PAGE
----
Turkey will “not change” its position on Sweden’s NATO membership application as long as the Nordic country has “ties with the terrorist organization PKK,” Turkey’s envoy to Stockholm said.
Speaking to Anadolu Agency, Hakki Emre Yunt said Swedish authorities do not accept that YPG and PKK are the same group.
Yunt said that Sweden claims that YPG is not a terrorist organization because “they have been very useful in the fight with this Daesh group in Syria and in Iraq.”
“So, they want to continue to help them by financial means and also by some military equipment. And we have been telling them to stop this relationship with YPG, but they have rejected so far and also with PKK which is also on the terror list of Sweden and EU,” he added.
In its more than 35-year terror campaign against Turkey, the PKK – listed as a terrorist organization by Turkey, the US, and EU – has been responsible for the deaths of over 40,000 people, including women, children, and infants. The YPG is PKK’s Syrian offshoot.
The Turkish ambassador said that Sweden has been “helping them and accommodating them.”
“Some Swedish parliament members have been supporting them,” he added.
He said: “They have been pressuring the government to remove them (terrorist groups) from the terror list and to take a negative stance toward Turkey because of our fight with PKK.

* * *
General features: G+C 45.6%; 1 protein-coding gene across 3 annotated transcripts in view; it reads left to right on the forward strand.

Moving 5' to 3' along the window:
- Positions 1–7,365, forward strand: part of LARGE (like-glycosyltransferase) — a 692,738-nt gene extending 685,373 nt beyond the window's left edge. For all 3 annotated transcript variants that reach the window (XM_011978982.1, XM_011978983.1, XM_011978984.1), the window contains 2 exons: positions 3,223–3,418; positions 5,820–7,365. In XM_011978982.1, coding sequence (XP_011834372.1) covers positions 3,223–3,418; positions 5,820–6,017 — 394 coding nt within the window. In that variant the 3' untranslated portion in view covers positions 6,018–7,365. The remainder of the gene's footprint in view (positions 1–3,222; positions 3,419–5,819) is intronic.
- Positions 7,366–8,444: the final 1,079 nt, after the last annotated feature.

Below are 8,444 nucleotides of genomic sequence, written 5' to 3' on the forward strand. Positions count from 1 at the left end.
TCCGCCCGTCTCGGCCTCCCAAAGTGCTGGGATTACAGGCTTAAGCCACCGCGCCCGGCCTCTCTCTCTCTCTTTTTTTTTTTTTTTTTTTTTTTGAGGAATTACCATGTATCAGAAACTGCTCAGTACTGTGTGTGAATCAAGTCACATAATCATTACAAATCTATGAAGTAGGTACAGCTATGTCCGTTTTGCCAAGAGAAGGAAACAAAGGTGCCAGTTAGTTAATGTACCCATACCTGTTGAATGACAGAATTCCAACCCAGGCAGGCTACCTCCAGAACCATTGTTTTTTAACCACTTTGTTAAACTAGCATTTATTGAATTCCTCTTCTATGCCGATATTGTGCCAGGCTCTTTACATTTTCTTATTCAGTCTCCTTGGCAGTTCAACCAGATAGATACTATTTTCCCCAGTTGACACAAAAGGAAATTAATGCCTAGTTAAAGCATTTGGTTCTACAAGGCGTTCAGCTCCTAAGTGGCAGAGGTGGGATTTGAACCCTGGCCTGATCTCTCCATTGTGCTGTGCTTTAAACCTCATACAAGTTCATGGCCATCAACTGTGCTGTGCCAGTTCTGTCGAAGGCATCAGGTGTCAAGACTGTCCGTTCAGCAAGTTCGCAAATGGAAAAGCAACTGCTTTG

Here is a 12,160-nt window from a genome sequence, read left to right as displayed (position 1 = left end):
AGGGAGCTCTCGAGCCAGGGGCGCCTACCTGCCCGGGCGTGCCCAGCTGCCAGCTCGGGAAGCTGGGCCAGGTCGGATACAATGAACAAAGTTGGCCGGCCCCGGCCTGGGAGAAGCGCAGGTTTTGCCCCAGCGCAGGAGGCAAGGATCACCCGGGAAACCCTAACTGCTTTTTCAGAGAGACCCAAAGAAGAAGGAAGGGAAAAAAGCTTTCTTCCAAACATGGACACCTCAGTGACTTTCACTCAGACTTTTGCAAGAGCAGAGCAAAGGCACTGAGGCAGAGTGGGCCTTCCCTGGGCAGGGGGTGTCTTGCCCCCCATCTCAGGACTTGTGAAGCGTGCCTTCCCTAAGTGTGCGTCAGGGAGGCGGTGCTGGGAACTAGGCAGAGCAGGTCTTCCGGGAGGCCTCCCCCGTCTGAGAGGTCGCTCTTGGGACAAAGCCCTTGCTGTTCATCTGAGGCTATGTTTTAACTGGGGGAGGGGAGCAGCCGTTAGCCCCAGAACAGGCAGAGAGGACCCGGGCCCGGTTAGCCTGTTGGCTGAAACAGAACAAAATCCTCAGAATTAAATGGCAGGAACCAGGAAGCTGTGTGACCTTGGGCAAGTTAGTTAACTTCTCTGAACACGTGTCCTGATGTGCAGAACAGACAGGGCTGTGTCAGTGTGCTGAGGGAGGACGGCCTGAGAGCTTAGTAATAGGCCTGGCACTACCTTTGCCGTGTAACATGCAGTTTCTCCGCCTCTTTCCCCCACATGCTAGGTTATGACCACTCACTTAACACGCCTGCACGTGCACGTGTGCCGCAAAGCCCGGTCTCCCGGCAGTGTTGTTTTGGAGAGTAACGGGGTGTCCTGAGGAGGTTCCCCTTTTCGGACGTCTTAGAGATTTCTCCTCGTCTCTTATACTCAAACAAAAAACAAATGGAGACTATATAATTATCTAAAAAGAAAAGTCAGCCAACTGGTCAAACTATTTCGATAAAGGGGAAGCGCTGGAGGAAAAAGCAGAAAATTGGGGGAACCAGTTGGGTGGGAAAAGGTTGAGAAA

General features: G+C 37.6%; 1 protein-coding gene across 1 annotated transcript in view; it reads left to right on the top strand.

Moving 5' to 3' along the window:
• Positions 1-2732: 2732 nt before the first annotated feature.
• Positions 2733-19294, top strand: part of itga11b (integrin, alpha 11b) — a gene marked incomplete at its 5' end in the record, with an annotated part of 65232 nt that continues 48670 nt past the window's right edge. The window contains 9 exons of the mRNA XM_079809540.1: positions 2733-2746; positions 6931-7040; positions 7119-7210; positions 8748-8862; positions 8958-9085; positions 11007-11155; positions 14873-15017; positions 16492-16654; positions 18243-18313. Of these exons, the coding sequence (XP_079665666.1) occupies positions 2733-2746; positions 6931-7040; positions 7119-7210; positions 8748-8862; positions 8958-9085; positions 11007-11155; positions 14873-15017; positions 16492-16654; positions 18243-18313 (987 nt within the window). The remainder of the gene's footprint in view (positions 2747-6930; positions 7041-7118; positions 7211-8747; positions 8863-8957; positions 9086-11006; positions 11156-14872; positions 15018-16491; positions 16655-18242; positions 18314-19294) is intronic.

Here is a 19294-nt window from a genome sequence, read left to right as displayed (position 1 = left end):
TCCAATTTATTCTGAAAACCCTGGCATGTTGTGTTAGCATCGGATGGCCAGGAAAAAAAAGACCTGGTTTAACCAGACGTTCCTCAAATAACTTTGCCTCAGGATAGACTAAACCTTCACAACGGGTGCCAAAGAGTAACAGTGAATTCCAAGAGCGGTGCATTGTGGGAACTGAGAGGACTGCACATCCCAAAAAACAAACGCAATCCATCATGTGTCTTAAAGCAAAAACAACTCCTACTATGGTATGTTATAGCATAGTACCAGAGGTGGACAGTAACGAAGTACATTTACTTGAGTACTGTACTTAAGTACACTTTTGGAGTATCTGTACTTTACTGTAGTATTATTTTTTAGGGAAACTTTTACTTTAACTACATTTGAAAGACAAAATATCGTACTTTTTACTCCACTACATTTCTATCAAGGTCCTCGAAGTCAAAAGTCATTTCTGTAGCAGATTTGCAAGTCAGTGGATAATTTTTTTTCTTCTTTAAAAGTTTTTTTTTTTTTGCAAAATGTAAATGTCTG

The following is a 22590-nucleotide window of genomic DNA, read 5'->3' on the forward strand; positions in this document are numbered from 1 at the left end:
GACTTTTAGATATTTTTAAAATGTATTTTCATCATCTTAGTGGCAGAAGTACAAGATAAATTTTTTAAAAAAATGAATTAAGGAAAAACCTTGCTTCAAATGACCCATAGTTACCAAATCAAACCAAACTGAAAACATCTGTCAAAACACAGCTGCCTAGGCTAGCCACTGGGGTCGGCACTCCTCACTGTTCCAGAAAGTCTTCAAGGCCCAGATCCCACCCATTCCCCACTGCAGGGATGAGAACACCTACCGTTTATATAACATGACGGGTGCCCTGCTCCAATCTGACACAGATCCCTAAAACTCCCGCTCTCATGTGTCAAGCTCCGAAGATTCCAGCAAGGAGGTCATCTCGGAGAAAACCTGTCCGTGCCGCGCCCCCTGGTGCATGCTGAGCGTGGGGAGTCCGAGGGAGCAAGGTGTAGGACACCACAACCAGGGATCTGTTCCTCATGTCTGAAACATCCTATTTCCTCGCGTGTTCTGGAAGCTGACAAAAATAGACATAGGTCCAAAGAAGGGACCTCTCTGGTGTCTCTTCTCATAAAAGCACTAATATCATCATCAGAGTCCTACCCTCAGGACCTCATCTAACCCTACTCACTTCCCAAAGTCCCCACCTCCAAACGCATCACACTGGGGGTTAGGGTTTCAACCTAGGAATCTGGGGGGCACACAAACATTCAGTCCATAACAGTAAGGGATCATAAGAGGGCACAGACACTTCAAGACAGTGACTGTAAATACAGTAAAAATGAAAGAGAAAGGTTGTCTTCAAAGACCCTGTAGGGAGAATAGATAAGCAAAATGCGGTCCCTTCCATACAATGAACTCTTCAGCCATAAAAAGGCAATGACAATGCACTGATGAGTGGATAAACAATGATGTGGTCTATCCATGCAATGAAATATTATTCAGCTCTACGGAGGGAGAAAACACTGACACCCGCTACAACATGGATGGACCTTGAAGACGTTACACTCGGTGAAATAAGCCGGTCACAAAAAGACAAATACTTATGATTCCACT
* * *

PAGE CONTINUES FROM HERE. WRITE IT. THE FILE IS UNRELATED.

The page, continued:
“So we are not happy about these things.”
Yunt said that Turkey has “some other concerns like the arms embargo against Turkey, (and they are also) not extraditing certain members of terrorist organizations like FETO (the Fetullah Terrorist Organization) and PKK.”
“So, these three issues are the main problems for Turkey and that's why we took the decision to pull up their application to NATO.”
“When we fought with YPG in Syria, we found some weapons, which were made in Sweden,” Yunt said.
He said: “Also they (Sweden) are not hiding that they want to help them (the terror groups) financially.
“(For) next year, they have already allocated some money to help them because they consider them as an ally in Syria, but we have been showing them pictures of YPG leaders together with some PKK leaders.
“However, Swedish authorities don’t want to accept that. We see a very awkward situation. Despite all the proofs, they do not want to admit that these two groups are the same terrorist organization.”
Yunt said Turkey will not change its position “as long as they keep this attitude.”
Sweden and Finland formally applied to join NATO on Wednesday – a decision spurred by Russia's war on Ukraine, which began in February. But Turkey, a longstanding member of the alliance, has voiced objections to the membership bids, criticizing the countries for tolerating and even supporting terrorist groups.